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By John Schieszer
For Senior Voice 

New guidelines, tools for prostate cancer screening

June is Men's Health Month


June 1, 2018

Men age 50 and older and living in Alaska should discuss blood testing for prostate cancer with their physicians. The guidelines are now changing because of concerns that some men who could benefit from screening are not getting screened.

The U.S. Preventive Services Task Force (USPSTF) now recommends that men 55 to 69 who are interested in screening talk to their doctors about potential benefits and harms of screening for prostate cancer before deciding whether to undergo periodic prostate-specific antigen (PSA)-based screening. The USPSTF recommends against PSA-based screening for men 70 and older. This is a significant change from the previous recommendation.

The USPSTF routinely makes recommendations about the effectiveness of preventive care services. This latest statement is an update of the 2012 recommendation. Prostate cancer is one of the most common types of cancer that affects men. Many men with prostate cancer never experience symptoms and without screening would never know they have the disease.

Screening offers a small potential benefit of reducing the chance of death from prostate cancer in some men. However, many men will experience potential harms of screening, including false-positive results that require additional testing and possible prostate biopsy. Other harms include overdiagnosis and overtreatment as well as complications, such as incontinence and erectile dysfunction.

In determining whether PSA screening is appropriate in individual cases, patients and clinicians should consider the balance of benefits and harms on the basis of family history, race/ethnicity, comorbid medical conditions, patient values about the benefits and harms of screening and treatment-specific outcomes, and other health needs, according to the new guidelines.

“The previous guidelines stated that there should be no screening and most oncology specialists, including urologists, felt this to be misguided, fearing that without screening we would see patients presenting with more advanced disease. Some data have corroborated this,” said Dr. Rick Lee, who is a medical Oncologist at Massachusetts General Hospital Cancer Center. “I think this new set of guidelines is a good thing and was needed. Now, at least for patients between 55 and 69, PSA screening should be considered as a point of discussion between patient and physician.”

In the United States, the lifetime risk of being diagnosed with prostate cancer is approximately 13 percent, and the lifetime risk of dying of prostate cancer is 2.5 percent. The median age of death from prostate cancer is 80 years. African American men and men with a family history of prostate cancer have an increased risk of prostate cancer compared with other men. Adequate evidence from randomized clinical trials shows that PSA-based screening programs in men age 55 to 69 years may prevent approximately 1.3 deaths from prostate cancer over approximately 13 years per 1,000 men screened. Screening programs may also prevent approximately 3 cases of metastatic (spreads outside of the prostate) prostate cancer per 1,000 men screened.

“Prostate cancer remains the most commonly diagnosed cancer in American men. While we can debate the data on whether screening saves lives, and the European study showed this to be true, I think that putting the screening question back into the discussion between a man and his primary care physician is appropriate,” Dr. Lee told Senior Voice.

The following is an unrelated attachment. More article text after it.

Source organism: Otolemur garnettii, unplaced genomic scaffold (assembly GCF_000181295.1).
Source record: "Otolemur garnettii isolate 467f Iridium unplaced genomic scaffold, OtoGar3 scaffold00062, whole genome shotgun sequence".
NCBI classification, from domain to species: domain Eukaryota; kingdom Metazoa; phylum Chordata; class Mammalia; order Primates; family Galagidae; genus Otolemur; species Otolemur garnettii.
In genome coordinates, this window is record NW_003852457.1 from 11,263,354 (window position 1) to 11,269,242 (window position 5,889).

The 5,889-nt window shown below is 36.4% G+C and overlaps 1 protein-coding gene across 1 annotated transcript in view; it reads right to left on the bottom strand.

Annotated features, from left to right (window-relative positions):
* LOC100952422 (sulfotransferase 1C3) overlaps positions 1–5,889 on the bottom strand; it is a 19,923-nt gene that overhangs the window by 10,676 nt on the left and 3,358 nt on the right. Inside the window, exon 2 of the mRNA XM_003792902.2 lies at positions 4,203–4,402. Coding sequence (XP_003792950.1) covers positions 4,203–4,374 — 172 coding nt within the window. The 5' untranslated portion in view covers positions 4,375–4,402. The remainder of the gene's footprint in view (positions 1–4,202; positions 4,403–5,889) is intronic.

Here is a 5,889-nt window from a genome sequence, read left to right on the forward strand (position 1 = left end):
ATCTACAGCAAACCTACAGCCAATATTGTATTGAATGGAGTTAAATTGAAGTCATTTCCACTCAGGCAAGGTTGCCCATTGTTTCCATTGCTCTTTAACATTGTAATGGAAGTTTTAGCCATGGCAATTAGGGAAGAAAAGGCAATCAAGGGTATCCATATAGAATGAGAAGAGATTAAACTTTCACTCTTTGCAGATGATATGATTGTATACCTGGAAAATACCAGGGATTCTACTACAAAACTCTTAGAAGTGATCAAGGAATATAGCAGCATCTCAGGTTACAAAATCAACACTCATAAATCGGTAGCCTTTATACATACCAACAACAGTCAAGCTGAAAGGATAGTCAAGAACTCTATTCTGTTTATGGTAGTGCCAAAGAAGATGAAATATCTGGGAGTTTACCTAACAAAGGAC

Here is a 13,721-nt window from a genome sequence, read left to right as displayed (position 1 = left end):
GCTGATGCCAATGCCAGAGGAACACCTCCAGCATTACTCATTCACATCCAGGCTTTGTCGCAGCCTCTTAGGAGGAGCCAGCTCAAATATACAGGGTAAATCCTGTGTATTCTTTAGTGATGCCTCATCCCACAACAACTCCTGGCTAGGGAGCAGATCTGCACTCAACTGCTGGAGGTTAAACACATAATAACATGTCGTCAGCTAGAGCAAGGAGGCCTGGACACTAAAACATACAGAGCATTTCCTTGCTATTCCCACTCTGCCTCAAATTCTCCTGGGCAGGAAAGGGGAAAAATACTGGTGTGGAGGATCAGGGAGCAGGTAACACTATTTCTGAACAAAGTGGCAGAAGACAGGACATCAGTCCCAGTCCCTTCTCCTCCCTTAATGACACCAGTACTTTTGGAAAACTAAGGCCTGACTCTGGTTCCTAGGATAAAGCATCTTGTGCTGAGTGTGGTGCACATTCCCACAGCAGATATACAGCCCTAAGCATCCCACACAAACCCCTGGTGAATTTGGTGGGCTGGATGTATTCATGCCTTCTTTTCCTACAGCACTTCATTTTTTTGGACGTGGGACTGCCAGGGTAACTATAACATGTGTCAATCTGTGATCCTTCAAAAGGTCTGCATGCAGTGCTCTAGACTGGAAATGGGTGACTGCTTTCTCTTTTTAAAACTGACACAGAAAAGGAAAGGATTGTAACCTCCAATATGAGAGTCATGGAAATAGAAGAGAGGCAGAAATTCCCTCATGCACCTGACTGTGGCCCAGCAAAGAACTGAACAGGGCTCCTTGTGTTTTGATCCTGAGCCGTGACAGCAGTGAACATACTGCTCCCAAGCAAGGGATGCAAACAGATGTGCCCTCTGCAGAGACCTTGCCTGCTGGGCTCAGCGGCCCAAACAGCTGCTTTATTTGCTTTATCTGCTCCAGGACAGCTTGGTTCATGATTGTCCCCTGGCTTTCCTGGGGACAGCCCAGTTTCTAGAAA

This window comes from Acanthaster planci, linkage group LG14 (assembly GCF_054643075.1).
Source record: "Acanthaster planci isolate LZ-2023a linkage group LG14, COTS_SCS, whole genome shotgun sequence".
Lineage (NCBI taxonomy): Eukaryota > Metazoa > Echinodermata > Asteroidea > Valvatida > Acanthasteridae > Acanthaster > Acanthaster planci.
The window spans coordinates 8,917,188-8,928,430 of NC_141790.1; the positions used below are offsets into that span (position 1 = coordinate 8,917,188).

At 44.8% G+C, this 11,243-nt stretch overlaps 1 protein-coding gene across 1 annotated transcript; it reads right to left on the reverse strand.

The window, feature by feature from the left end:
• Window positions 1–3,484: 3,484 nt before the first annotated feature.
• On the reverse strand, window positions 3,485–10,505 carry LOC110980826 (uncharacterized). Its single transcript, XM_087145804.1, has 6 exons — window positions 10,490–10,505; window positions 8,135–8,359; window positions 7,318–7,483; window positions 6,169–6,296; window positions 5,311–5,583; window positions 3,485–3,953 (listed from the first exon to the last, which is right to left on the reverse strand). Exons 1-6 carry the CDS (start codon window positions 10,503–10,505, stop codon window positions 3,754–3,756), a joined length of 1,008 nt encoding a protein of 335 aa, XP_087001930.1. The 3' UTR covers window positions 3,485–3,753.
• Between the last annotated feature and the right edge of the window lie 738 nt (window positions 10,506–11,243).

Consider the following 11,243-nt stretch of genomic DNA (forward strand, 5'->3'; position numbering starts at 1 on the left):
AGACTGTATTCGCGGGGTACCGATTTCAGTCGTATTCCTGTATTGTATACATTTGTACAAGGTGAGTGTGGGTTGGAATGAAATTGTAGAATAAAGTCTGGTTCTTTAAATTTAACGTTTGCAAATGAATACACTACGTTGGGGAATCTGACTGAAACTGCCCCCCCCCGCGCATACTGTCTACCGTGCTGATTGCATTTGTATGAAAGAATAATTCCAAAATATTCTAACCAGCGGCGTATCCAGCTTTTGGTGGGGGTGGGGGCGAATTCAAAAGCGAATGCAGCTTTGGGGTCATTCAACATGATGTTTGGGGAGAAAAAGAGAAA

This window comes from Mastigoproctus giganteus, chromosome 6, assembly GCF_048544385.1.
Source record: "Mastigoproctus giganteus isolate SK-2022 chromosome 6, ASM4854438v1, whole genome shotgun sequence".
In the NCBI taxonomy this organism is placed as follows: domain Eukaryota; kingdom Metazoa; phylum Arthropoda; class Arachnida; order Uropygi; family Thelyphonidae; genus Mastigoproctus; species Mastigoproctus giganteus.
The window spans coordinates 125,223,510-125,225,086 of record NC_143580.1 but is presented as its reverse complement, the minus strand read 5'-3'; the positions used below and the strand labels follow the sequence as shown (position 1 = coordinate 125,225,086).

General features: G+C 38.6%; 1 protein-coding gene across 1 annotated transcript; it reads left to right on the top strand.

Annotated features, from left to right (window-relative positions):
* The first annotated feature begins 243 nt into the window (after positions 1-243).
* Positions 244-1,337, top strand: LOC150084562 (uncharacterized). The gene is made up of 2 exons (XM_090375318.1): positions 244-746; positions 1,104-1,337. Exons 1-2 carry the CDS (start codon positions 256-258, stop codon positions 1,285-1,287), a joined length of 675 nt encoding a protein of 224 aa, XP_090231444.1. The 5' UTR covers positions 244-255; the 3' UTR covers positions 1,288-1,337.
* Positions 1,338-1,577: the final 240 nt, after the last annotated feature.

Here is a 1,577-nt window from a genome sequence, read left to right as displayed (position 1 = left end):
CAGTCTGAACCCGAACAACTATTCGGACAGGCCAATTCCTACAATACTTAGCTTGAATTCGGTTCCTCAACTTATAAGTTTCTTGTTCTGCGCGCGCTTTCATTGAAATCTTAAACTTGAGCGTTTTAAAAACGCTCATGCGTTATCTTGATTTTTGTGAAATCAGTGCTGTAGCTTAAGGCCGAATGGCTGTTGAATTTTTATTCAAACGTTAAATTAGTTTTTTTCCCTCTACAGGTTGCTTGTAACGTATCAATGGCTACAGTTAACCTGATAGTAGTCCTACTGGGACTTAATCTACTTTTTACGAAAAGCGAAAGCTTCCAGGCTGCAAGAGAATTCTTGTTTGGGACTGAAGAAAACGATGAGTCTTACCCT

Better screening tools

A team of researchers from Cleveland Clinic is reporting that a new blood test known as IsoPSA detects prostate cancer more precisely than current tests in two crucial measures. They found this new test can distinguish prostate cancer from benign conditions and identify patients with high-risk disease. By identifying molecular changes in the PSA protein it may be possible to substantially reduce the need for biopsy, and may thus lower the likelihood of overdetection and overtreatment of nonlethal prostate cancer.

The researchers conducted a multicenter prospective study and directly compared the clinical performance of IsoPSA to PSA with patients already scheduled for prostate biopsy. IsoPSA proved significantly superior in discriminating between prostate cancer and benign conditions and identifying patients with high-grade disease. The results show that if validated and adopted on a widespread basis, IsoPSA could significantly reduce the rate of unnecessary biopsies by almost 50 percent, according to the researchers.

Other investigators are now testing a urine test for prostate cancer. A team of researchers has been investigating a new class 3-gene expression urine assay for prostate cancer. It is called ExoDx Prostate IntelliScore (EPI) and it may help identify patients with higher grade disease and could help reduce unnecessary biopsies.

The researchers tested it in 504 men. The average age of the men was 64 years and the average PSA level was 5.6 ng/mL. The researchers found that 53 percent of the men had a positive biopsy. The urine test was much more predictive than standard screening for discriminating high-grade disease from low-risk/benign disease. Using this urine test, it theoretically could cut biopsy rates by up 40 percent.

Author Bio

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John Schieszer is an award-winning national journalist and radio and podcast broadcaster of The Medical Minute.

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